On Monday, we talked about positioning, which is the art of knowing what you want to achieve professionally and the steps you’re going to take to get there. So much of digital marketing hinges on collecting, creating, and sharing the right type of content – but, what, exactly, is the right type of content.
Many people answer this question by looking at the numbers of likes, shares, and comments that their content gets. I can understand this tendency – there’s nothing more a marketing professional loves more than a good metric! – but let’s unpack it a little bit.
The fact that content is widely shared in no way implies that it’s helping you achieve your business goals. If you’re posting a lot of content that’s cute, funny, or headline driven, but this material has little, if anything, to do with your brand, you’re not helping your business. There needs to be a fairly clear relationship between everything you post and what you do. For an example, an attorney who wants to share funny cat pictures (and let’s face it, it’s not social media without a funny cat picture now and then!) needs to limit themselves to funny cat pictures that have a legal theme:
It’s important to remember that brands aren’t built by laughter alone. While humorous content does get lots of likes and shares, it doesn’t do much to reinforce your company’s image. Let’s bring the conversation back to positioning. When you’re thinking about what type of content you want to create, collect and share, ask yourself, “Does this content communicate what I want it to?”
Let’s say our attorney wants to position themselves as the go-to family law attorney in their region. It’s vitally important that a significant portion of the content that they collect, create, and share talks about family law issues. Blog posts and social media posts need to demonstrate both your expertise and your personality. This does take time, but it’s time well spent.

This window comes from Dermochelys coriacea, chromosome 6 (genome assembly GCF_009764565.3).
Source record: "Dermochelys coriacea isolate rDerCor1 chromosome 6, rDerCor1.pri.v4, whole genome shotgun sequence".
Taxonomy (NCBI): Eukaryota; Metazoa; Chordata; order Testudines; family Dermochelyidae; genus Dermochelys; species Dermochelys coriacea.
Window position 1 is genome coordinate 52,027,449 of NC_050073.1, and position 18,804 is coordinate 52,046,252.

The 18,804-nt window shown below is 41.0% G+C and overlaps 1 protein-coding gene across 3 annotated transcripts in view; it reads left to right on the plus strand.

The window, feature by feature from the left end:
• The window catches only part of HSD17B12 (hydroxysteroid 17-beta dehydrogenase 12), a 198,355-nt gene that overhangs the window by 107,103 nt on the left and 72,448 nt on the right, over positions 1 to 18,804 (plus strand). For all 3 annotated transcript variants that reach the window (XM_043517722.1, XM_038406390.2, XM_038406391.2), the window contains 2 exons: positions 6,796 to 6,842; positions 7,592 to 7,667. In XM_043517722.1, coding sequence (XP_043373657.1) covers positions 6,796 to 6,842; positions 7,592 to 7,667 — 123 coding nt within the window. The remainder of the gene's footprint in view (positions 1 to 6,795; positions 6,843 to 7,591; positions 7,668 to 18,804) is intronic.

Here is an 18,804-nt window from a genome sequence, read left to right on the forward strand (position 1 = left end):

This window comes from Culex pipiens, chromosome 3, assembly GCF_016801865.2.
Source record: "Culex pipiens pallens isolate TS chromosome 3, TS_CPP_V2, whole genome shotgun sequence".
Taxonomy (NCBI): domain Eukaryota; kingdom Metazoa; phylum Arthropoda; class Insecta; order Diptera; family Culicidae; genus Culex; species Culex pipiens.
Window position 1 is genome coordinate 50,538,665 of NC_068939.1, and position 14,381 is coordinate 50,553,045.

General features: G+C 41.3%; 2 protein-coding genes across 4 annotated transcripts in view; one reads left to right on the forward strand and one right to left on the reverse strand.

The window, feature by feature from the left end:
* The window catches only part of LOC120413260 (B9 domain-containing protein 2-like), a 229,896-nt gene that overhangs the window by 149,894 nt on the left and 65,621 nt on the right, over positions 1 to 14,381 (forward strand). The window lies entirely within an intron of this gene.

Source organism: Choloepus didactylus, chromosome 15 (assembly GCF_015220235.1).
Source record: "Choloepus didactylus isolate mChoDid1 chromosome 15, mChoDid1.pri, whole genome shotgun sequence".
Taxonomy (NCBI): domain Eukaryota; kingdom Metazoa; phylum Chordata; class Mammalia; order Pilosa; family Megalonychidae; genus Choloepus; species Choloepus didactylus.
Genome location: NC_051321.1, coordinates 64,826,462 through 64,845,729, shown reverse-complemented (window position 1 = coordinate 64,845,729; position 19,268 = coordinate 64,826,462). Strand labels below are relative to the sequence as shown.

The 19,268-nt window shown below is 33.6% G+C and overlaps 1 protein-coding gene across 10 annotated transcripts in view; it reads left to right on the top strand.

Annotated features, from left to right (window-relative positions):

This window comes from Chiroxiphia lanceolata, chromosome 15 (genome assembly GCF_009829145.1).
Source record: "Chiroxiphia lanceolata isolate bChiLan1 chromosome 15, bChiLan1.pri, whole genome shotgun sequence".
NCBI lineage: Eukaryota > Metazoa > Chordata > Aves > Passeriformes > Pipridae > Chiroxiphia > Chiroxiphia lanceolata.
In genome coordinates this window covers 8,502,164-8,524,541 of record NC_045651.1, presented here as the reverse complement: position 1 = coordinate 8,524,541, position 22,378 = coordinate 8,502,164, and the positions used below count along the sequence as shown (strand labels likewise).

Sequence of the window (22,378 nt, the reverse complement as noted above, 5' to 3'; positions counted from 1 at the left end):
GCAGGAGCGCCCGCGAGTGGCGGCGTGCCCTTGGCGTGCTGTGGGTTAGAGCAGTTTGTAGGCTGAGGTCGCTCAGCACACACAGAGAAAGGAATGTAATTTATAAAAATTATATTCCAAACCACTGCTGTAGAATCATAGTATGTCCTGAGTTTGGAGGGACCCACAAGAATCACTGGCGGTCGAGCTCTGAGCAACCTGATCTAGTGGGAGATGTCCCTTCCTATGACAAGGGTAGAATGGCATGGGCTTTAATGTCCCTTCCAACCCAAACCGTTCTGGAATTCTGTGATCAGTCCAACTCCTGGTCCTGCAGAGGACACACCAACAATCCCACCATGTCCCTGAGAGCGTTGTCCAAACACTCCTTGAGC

The content you collect and share may be dramatically different on different social media platforms. The information our family law attorney shares on her website or Facebook – where it’s most likely to be seen by potential clients – may be more elementary than the information shared on Google + or Linked In, where the audience is professional peers and colleagues, who could be good sources of referral business.
Understanding what your business goals are, what you want to communicate to reach those goals, and who you’re communicating to on each particular platform where you have a presence is an essential part of a successful digital marketing strategy. When you’ve incorporated all of those elements, then the metrics become more meaningful.
This can be a tough transition to make, so if you’re having difficulty making your digital marketing work for you, don’t despair – help is available! Give us a call. We’ll help you make sure that the content you create, collect and share is working to build your business.